---
PS: I annotated what I need to do in this post instead of actually doing it! (e.g. I typed "use an image of euler's identity and wikipedia link") It is always easier said than done, although this action can prompt you to do a better organization of the way in which you express your thoughts. Write for yourself!

Evolution of Coding

It all started so simple:
  • George Boole, and his Boolean Algebra.
  • Claude Elwood Shannon, and his Information Theory.
  • Alan Mathison Turing, and his Turing Machine.
  • Charles Babbage, and his Programmable Computer.
  • John von Neumann, and his Computer Architecture.
I tried to put this in the normal order of understanding for people, but actually I will use the order on which I normally encounter the problem.
  • Every computer problem is composed by 'only' three main parts: input, process, output.
  • The input part needs both a layout and an interface to look nice.
  • The main process must be structured, and it should support alternate logic to handle possible exceptions.
  • The output also needs a layout specifically designed for screens, papers and files.
  • Not all users will be allowed to use this program. So an authentication system is required. Also, it should allow many users, each one with possible different roles and levels.
  • In the input part, users commit many mistakes, so validation is needed for each data that program receives.
  • To ease distribution of the program, and to centralize the data store, a client/server structure is defined.
  • Many users in different remote location have different languages. So, programs now need to support different types of languages, like english, spanish, etc.
  • Good database software and modern platforms have been developed. So, it should be useful to make programs able to migrate to them. (db, os, platform, web, mobile, etc.)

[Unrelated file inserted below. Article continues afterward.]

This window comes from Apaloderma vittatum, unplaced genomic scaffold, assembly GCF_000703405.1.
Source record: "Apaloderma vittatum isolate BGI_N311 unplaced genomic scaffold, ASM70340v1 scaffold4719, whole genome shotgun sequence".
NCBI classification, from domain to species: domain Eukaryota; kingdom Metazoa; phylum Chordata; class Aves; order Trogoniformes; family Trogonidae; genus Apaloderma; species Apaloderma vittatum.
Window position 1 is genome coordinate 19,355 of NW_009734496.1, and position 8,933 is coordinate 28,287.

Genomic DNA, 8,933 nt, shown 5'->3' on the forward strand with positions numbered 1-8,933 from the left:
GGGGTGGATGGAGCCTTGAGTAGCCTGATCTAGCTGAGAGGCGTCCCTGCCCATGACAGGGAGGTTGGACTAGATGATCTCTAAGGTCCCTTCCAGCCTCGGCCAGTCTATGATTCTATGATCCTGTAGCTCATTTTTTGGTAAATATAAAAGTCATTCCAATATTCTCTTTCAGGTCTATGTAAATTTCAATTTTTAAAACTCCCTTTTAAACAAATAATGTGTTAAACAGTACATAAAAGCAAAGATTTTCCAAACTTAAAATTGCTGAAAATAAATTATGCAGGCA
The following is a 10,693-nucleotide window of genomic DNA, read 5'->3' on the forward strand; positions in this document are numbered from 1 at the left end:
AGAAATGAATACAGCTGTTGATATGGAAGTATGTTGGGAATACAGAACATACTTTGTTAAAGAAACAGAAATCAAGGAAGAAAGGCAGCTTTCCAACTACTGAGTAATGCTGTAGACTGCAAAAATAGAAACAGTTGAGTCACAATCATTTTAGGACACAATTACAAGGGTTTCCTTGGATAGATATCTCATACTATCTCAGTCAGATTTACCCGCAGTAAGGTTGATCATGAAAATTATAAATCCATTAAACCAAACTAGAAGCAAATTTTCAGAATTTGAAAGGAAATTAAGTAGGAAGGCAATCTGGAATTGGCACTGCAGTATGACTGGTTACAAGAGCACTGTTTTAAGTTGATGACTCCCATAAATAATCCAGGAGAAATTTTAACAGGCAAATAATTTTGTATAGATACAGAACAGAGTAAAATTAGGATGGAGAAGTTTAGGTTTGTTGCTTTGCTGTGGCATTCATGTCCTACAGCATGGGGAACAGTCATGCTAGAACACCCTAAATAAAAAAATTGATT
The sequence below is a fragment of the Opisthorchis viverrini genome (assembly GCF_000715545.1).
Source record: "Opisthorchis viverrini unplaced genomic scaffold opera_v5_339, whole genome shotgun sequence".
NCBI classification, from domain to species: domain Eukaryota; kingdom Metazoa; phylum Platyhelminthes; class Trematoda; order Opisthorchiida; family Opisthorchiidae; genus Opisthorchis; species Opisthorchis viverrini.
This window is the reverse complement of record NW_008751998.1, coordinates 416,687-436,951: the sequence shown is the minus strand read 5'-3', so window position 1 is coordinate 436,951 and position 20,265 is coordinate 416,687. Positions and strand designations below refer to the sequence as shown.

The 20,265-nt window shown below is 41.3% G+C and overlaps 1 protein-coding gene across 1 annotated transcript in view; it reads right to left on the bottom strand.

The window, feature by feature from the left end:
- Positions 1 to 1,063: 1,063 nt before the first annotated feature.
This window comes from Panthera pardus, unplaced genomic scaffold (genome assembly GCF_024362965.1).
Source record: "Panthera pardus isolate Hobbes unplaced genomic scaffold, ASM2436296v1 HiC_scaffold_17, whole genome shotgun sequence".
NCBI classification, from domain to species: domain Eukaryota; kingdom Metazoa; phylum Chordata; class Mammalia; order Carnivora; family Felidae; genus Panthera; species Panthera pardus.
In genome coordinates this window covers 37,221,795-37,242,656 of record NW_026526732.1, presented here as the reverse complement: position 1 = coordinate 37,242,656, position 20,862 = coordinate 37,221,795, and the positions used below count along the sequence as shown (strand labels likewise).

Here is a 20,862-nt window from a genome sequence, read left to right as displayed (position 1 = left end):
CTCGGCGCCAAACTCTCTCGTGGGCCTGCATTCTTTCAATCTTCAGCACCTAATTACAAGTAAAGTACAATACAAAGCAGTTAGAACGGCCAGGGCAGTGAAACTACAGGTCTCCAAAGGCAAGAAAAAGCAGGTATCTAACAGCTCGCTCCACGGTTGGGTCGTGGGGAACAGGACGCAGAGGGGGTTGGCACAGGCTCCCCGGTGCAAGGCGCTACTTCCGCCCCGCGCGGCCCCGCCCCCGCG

• It's hard to create a migrable program, so we should separate our development into three layers or tiers: back,middle,front (A.K.A M.V.C.)
  • There are several programming languages on which we can express many of these principles easier (C++, Java, etc.), so we should migrate our programs to them.
  • We are losing performance as our user base grows up. So, we should test concepts like replication.
  • Some foreign programs and systems also want to have access to our program. So, we should create Web Service or open ports for Socket programming.
  • It's probable that, with all these changes, we have left some doors open because of lack of sanitation. We must protect our programs against Session Hijacking, Cross-Site Scripting (XSS), and several types of Injections (SQL, HTML, CMD)
  • Many users access the same resource simultaneously, and that generates either deadlocks or data inconsistency. So, we should program taking into account concurrency and multiple threads of execution.
  • Our application is growing too much. So, we should apply concepts like distributed/cloud computing, to make our programs and database expandable by simply buying extra hardware.
  • OOP, EXCEPTIONS, CHANGE (files,interrupt)
Now, there's a question: What's next? How could we magically and instantly create or adapt a program to any change we still don't know? A possible simple change might touch EVERY AREA of our program! And a touch of that kind needs TIME to be checked in every area we have created. That's the problem known as Essential Complexity.

---
PS: IPO (Input-Proccess-Output) ... Hajime no 'IPO' ;-P